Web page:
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pogo2posterFINAL2The Last Pogo Jumps Again studies the evolution of Toronto from small town to big city and it’s pop/counter-culture lifestyle during the early and mid-70s.  It centers around the first wave of Toronto punk rock and new-wave music, from the Ramones playing the New Yorker Theatre in ’76 through the police shutting down Teenage Head and causing a riot at the Horseshoe Tavern’s infamous “The Last Pogo” concert in December 1978.

London had the Sex Pistols, New York had the Ramones, but Toronto had a punk movement all it’s own.  The Toronto landscape by the late ’70s was forever changed with the infusion of the DIY/Punk/Alternative Culture(s) movement.  Six years in the making, The Last Pogo Jumps Again successfully explores the whys and wherefores of what was arguably one of the most exciting but misunderstood movements in Toronto’s history.

The DVD contains the 204 minute documentary, plus over a 100 minutes of added material, and a snazzy 24-page booklet.  Check the Shop for details on where you can purchase it.

The Last Pogo (1978) is the documentary that chronicled the last punk rock show at the Horseshoe Tavern when it was run by legendary Toronto promoters The Garys (Topp and Cormier) featuring The Scenics, Cardboard Brains, The Secrets, The Mods, The Ugly, The Viletones and Teenage Head. The Last Pogo was released on DVD in 2008 to great reviews.  Available at the Shop.

Suzanne Naughton’s An Afternoon at New Rose

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Filmmaker Suzanne Naughton let us use footage from her short film An Afternoon at New Rose for our movie The Last Pogo Jumps Again.  New Rose was the clothing/record store/hangout that fashion designer Margarita Passion started in 1977, when Margarita was the girlfriend of Viletone/Secrets’ Freddy Pompeii.  The pic above is a screen shot of Suzanne with then-boyfriend Bruce Pirrie.

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The idea for the store came about after a late-night brain-storming session with Margarita, Nora Currie, a few drinks and some diet pills.

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Screen shot Margarita Passion and Freddy Pompeii.

Suzanne used to hang out there on weekends, and asked Freddy and Margarita if it would be okay to do some shooting and they said “sure.”  This was in January 1978, while Suzanne was a film student at Ryerson in Toronto.

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Screen shot Freddy Pompeii.

“Freider Hochheim (of Kinoflo fame) shot most of it with an Arri and we did wild sound which I matched later in editing,” said Suzanne.  “I shot 800 feet & the film is 810 feet (400 feet purchased, 400 ft “borrowed”). By “borrowed” we’re pretty sure she means “stole it from the Ryerson batch of raw stock.  When The Last Pogo was shot in 1978, they too had to “borrow” film stock, this time from Sheridan College.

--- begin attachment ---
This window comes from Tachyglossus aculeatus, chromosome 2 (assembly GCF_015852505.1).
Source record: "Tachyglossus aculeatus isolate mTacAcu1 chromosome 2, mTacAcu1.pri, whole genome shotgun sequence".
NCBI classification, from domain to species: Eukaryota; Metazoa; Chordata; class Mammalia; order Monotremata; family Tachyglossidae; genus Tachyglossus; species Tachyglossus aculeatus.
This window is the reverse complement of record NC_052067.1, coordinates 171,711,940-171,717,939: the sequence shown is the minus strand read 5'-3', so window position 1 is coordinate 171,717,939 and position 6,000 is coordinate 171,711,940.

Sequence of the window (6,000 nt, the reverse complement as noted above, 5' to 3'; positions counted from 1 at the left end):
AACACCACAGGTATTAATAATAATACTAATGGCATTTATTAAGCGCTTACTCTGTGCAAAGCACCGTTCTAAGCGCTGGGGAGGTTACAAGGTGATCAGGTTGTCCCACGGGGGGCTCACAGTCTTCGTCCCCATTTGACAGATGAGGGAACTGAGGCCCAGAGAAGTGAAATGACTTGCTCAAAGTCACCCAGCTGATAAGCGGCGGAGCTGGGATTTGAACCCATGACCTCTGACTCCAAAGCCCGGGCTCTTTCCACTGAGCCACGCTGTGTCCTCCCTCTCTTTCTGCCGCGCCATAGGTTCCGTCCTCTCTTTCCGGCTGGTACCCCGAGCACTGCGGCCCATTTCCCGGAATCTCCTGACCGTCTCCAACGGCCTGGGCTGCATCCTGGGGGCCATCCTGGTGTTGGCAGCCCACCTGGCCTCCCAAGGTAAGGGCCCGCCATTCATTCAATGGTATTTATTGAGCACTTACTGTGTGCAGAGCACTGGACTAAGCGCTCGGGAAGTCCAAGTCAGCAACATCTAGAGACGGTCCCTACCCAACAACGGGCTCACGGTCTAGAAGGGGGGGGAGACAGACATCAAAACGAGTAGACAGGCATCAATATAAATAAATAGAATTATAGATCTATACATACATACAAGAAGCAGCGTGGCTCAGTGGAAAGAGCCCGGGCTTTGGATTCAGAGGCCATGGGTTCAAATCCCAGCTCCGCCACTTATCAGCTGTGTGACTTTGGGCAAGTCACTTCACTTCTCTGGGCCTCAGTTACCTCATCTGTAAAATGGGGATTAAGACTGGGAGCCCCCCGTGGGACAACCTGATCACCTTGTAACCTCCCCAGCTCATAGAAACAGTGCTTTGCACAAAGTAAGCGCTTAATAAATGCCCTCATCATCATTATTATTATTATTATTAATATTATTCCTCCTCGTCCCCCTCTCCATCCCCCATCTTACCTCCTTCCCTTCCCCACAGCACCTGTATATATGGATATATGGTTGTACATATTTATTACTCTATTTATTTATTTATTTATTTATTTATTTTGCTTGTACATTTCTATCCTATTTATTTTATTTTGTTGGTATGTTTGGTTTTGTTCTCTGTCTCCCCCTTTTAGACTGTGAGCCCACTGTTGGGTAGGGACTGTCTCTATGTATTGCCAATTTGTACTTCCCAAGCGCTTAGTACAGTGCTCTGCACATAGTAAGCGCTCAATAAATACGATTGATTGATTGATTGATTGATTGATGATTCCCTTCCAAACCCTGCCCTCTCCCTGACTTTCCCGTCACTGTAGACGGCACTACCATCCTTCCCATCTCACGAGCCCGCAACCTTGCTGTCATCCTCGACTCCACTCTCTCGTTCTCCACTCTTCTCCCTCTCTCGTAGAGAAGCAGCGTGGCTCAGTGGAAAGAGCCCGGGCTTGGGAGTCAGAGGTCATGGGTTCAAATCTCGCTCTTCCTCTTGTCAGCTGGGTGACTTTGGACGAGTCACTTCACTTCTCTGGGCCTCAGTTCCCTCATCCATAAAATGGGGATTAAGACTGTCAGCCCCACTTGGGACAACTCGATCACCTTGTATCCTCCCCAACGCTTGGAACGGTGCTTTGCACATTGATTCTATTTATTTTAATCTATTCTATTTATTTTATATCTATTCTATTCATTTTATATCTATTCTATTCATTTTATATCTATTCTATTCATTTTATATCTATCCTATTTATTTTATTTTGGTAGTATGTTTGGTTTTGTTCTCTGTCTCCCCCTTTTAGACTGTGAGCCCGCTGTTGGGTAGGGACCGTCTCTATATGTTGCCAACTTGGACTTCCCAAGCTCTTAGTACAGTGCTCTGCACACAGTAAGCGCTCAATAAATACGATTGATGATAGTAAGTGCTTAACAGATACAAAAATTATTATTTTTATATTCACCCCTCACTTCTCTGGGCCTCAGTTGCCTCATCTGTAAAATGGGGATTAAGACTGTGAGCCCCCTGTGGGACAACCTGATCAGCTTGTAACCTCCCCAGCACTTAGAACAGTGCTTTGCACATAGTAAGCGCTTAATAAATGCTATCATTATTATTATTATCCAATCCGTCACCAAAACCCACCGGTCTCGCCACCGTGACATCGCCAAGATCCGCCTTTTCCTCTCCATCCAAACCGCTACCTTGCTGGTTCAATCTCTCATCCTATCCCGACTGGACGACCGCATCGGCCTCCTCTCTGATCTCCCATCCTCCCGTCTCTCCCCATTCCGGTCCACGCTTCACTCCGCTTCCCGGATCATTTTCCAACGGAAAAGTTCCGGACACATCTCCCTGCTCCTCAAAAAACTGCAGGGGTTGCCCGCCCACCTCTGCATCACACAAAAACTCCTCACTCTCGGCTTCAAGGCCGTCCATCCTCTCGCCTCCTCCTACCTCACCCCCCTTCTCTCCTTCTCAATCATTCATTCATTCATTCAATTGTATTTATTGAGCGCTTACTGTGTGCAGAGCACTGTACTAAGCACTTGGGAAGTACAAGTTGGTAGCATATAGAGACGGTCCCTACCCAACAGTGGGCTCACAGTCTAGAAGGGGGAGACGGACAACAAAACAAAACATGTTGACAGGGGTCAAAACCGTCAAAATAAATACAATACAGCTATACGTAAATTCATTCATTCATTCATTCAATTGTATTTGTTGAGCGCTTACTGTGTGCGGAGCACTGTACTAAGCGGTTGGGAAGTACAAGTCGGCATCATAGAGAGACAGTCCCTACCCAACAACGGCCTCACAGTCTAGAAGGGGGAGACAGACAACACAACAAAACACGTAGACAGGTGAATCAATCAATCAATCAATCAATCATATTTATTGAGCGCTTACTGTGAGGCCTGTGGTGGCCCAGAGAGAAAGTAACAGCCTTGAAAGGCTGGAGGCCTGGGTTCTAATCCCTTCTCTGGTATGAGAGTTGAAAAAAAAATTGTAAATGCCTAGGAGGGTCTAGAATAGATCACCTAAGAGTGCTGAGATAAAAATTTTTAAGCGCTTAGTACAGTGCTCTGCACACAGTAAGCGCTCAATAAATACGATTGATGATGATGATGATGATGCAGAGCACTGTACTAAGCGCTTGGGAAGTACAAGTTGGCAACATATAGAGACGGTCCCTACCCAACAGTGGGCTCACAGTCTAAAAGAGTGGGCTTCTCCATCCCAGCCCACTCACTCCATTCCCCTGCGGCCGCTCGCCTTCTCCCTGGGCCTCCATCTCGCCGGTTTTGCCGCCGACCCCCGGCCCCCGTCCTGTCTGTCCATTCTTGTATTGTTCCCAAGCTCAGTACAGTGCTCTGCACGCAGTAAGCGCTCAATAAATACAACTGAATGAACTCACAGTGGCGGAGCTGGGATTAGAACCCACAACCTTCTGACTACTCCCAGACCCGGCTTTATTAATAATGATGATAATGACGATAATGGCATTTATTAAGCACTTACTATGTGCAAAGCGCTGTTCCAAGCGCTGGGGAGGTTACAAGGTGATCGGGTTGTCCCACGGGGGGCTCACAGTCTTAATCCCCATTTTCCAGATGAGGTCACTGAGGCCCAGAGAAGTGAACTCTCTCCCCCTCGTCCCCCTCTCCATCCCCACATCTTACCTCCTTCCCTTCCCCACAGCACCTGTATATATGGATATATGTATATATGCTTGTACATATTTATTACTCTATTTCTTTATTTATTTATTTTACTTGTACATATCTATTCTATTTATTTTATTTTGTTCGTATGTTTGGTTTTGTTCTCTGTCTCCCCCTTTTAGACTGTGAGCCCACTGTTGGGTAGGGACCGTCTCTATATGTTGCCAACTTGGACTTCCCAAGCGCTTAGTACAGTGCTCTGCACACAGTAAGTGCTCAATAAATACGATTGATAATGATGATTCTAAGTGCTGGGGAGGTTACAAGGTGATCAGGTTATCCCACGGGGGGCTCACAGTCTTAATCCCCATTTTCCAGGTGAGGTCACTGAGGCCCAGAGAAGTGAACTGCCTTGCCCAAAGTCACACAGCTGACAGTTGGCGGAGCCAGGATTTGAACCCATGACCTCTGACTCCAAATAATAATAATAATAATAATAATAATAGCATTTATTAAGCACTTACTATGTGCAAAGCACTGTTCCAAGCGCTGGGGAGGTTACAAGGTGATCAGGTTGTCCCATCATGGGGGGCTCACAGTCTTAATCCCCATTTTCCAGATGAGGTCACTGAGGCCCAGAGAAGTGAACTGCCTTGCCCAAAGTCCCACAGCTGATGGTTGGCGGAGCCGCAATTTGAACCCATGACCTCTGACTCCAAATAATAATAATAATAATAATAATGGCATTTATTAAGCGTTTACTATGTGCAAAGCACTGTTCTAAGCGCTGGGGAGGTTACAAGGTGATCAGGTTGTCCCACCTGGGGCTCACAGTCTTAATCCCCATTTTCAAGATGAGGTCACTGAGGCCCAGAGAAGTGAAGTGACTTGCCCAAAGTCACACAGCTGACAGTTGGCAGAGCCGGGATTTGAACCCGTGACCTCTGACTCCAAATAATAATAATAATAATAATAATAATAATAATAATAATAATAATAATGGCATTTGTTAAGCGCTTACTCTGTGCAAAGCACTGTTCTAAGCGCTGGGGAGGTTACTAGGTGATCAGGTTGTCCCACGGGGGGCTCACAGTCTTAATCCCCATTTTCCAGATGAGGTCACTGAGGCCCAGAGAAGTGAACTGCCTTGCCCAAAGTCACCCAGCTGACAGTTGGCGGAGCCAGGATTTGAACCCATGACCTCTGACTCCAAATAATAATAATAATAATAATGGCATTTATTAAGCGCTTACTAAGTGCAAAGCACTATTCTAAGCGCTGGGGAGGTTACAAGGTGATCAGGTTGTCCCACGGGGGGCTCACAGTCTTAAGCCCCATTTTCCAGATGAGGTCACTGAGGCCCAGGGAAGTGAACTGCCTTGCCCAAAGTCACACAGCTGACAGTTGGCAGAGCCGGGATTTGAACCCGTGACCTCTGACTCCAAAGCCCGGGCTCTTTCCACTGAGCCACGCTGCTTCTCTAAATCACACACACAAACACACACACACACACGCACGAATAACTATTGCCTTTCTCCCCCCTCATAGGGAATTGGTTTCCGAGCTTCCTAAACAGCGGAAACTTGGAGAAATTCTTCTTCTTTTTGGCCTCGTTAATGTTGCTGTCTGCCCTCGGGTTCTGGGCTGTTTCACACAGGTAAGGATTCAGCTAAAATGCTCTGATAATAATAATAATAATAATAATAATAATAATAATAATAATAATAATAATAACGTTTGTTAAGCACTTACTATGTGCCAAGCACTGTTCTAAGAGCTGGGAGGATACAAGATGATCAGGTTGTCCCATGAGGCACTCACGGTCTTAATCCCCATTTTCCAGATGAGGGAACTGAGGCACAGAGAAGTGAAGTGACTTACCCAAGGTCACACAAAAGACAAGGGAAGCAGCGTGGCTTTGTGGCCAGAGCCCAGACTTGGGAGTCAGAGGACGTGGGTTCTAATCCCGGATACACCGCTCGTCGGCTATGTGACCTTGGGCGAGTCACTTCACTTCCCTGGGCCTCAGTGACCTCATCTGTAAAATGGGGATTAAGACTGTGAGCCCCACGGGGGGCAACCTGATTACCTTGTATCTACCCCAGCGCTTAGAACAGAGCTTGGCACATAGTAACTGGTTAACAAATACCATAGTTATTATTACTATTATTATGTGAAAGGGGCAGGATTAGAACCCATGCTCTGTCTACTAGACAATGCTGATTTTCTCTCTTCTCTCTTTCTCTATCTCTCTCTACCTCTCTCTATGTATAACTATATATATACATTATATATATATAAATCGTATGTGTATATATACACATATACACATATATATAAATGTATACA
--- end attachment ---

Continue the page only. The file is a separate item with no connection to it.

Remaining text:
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Viletones’ Steven Leckie with photographer Gail Bryck.

I wasn’t allowed to show it at some film festival because it didn’t have titles or credits, so I scratched the name into the leader. I didn’t cut the neg (lost long ago). The film is a slash print of the edited work print with optical sound.”

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Screen shot Dave “Tank” Roberts opens a stubby with his teeth.

The final film was included in a “punk” package that did a small tour in the U.S. but it was deemed too radical for any television sales.

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Originally, An Afternoon at New Rose was meant to be supplemental footage for another film by Suzanne, the experimental Mondo Punk.  Mondo Punk played with The Last Pogo and Bruce Pirrie’s hilarious short film Ziggy at Reg Hartt’s Cineforum, when it was based on Mercer Street.  Bruce was nice enough to let us use some footage from Ziggy as well.  Trivia:  if you look at the handbill above, Reg asked the artist to make sure the punk in the handbill had a big erection.  This would, he assured the filmmakers, help attract women to the screenings.  Reg’s Cineforum is now on Bathurst Street in Toronto where he continues to screen prints from his film collection, fights city hall for the the right to run his theatre, and gives lectures on subjects like “What I Learned From LSD.”

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Screen shot “Susie” smokes a butt and glares at Suzanne’s camera.

“I didn’t know what to expect when I got there, ” said Suzanne, talking about the An Afternoon at New Rose shoot, “but was prepared to make it into its own film if things went well.”  And it did.

The Last Pogo Jumps Again opens theatrically at The Big Picture Cinema at 1035 Gerrard Street East in Toronto on Friday November 1, and runs to Wednesday November 6.  There’s a 3:30 matinee on Sunday November 3, and another matinee on Thursday November 7 at 3:30.  All tix are $10.00;  the Thursday matinee is $5.00.

 

 

 

 

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